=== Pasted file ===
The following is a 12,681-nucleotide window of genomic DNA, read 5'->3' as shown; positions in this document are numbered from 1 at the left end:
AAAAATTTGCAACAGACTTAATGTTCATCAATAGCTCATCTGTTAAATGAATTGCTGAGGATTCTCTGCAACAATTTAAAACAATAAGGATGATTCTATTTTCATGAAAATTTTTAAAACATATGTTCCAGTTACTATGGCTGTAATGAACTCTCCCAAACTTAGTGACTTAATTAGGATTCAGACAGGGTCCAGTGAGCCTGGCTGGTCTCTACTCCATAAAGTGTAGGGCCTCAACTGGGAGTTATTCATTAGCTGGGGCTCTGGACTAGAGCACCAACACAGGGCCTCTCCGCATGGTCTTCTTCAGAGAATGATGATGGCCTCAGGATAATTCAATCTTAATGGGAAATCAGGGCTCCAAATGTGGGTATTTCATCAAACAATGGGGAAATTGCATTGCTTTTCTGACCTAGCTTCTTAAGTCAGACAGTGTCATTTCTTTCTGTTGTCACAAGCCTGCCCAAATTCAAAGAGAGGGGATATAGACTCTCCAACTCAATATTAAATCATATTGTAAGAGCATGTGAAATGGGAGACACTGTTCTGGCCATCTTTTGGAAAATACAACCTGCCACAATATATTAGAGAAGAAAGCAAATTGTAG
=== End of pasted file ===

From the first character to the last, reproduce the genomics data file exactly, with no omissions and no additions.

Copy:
The following is a 12,681-nucleotide window of genomic DNA, read 5'->3' as shown; positions in this document are numbered from 1 at the left end:
AAAAATTTGCAACAGACTTAATGTTCATCAATAGCTCATCTGTTAAATGAATTGCTGAGGATTCTCTGCAACAATTTAAAACAATAAGGATGATTCTATTTTCATGAAAATTTTTAAAACATATGTTCCAGTTACTATGGCTGTAATGAACTCTCCCAAACTTAGTGACTTAATTAGGATTCAGACAGGGTCCAGTGAGCCTGGCTGGTCTCTACTCCATAAAGTGTAGGGCCTCAACTGGGAGTTATTCATTAGCTGGGGCTCTGGACTAGAGCACCAACACAGGGCCTCTCCGCATGGTCTTCTTCAGAGAATGATGATGGCCTCAGGATAATTCAATCTTAATGGGAAATCAGGGCTCCAAATGTGGGTATTTCATCAAACAATGGGGAAATTGCATTGCTTTTCTGACCTAGCTTCTTAAGTCAGACAGTGTCATTTCTTTCTGTTGTCACAAGCCTGCCCAAATTCAAAGAGAGGGGATATAGACTCTCCAACTCAATATTAAATCATATTGTAAGAGCATGTGAAATGGGAGACACTGTTCTGGCCATCTTTTGGAAAATACAACCTGCCACAATATATTAGAGAAGAAAGCAAATTGTAG